Congressional challenger Morse raps Neal over border spending boost

  • ALEX MORSE

  • Alex Morse, July 22, 2019.

Staff Writer
Published: 9/10/2019 11:38:02 PM

SPRINGFIELD — Congressional hopeful and Holyoke Mayor Alex Morse gathered Tuesday with several progressive political activists outside the office of his opponent U.S. Rep. Richard Neal, where he denounced proposed additional funding for the country’s top immigration agencies.

Morse, along with the CD-1 Progressive Coalition — a network of left-leaning groups in the 1st Congressional District — called for limiting spending for Immigration and Customs Enforcement (ICE) and Customs and Border Protection (CBP). Neither Neal, D-Springfield, nor any staffer from his office attended the event outside the congressman’s office at the federal courthouse.

“As a member of Congress, representing the 1st Congressional District, I will not provide additional dollars to ICE and CBP,” Morse said.

“To vote in favor of a bill that would give any additional money to this inhumane administration to do with it what they please … that is just unacceptable,” he said of President Donald Trump’s administration.

Before Morse spoke, organizer David Greenberg laid out three main demands the coalition had for Neal before Congress begins debate over the 2020 budget; the first, to “publicly and forcefully oppose increased funding for ICE”; the second, to remove from the first draft of an appropriations bill $387 million for deportations; and the third, to create language that bars ICE from taking money given to other agencies.

The Trump administration’s “zero tolerance” illegal immigration policy has resulted in a large number of family separations at the border, along with squalid conditions at detention centers run by ICE.

Both Neal and Morse were invited by the coalition to discuss their records and current stances on immigration, as both are vying for the Democratic nomination in the 1st District race. Morse and the coalition were critical of Neal’s vote in favor of $4.5 billion in emergency spending for border operations on June 27.

Morse also decried Neal’s reticence to call for an impeachment inquiry for Trump, saying that Neal, who is chairman of the House Ways and Means Committee and a nearly 30-year veteran of Congress, does not use his platform to advance conversations within the Democratic Party. 

“What good is that power if you’re not going to use that power to protect and stand up for our most vulnerable members of our community here in Western Mass.?” Morse asked.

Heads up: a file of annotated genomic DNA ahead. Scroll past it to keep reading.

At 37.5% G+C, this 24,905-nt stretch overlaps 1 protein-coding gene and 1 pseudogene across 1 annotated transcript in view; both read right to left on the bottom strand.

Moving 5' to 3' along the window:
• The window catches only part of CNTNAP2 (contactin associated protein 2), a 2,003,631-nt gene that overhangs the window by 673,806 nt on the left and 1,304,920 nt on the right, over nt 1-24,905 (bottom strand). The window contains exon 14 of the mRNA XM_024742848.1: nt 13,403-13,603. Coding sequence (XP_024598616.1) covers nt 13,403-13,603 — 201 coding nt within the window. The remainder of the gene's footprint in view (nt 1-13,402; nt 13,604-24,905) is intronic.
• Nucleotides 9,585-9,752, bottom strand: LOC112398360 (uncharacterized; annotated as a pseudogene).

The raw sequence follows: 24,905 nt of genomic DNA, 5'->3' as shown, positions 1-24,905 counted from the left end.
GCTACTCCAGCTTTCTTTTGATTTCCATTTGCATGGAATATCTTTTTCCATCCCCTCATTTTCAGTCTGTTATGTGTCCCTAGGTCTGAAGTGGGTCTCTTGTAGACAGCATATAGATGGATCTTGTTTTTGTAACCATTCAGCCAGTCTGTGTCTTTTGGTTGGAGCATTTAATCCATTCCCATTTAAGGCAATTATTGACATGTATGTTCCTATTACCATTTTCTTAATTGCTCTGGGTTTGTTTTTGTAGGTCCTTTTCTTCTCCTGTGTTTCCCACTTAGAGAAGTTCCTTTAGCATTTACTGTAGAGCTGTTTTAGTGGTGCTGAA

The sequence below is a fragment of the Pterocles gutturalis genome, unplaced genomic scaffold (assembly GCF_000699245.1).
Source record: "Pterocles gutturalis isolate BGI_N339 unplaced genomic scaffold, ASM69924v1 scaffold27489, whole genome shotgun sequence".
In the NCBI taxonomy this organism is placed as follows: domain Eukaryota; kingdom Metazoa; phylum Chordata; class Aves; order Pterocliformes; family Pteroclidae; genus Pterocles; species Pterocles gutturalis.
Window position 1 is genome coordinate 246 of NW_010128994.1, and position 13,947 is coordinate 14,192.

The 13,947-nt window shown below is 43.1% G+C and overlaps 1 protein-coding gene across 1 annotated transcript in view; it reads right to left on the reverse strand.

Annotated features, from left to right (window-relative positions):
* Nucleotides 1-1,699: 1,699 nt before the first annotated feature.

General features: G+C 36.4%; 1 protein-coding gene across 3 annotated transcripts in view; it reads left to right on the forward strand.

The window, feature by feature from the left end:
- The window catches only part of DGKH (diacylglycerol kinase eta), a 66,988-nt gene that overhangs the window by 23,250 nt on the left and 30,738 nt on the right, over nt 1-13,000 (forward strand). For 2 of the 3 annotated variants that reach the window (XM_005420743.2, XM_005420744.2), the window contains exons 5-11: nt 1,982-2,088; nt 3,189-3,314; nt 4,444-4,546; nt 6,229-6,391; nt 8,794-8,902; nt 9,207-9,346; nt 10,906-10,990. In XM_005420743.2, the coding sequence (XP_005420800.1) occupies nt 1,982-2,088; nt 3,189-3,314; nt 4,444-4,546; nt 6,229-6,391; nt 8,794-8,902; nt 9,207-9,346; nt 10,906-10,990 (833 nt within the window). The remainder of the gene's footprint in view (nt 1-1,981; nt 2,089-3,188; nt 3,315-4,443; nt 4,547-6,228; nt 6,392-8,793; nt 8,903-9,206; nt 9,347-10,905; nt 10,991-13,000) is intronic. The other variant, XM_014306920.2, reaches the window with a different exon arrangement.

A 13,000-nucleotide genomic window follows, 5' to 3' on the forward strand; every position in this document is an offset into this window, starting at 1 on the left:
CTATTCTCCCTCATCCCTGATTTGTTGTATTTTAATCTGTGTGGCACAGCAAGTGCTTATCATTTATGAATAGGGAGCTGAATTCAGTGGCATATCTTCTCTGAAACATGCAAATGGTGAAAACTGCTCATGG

Morse said he was in support of cutting funding for ICE and CBP in the future. He also pointed to the Trump administration’s diversion of appropriated defense funds to the border wall as an example why congressional oversight is important.

“It’s not just about committing to not providing additional funding, but looking at the funding the agency already has and making sure we redirect that funding to actually invest in people’s lives and actually focus on some of the core issues that have caused this migration in the first place,” he said.

Neal’s spokesman emailed a statement later in the day stressing Neal’s opposition to the White House’s border policies.

“Congressman Neal believes the scenes we are witnessing each day from the border are disturbing, inhumane and contrary to our basic American values,” said spokesman William Tranghese. “President Trump’s policy of family separation is wrong and morally reprehensible. The Trump administration must ensure that basic humanitarian standards are met at these detention facilities.”

Tranghese also defended Neal’s support for more funding for border authorities.

“Congressman Neal has consistently advocated for more resources to address this humanitarian crisis because it requires our ‘immediate action and attention.’ Having visited the border, he knows that families belong together and vulnerable children should not have to endure squalid conditions. The Congressman has also voted for legislation that will provide funding to help relieve the dangerous conditions at the border and enact protections for children and families being held in detention centers,” Tranghese said.

Other activists at the event spoke before Morse, including Dina Friedman, who visited a detention facility in Homestead, Florida. She and seven other members of the Jewish Activists for Immigration Justice traveled to the facility in June, saying they had to stand on stepladders to look inside since the fences were blacked out.

The group held up large red hearts at children in the facility, waving at them, she said. Occasionally, some of the children would wave back to them.

“We wanted the children to know that somebody there cared about them,” she said.

Michael Connors can be reached at mconnors@gazettenet.com. 


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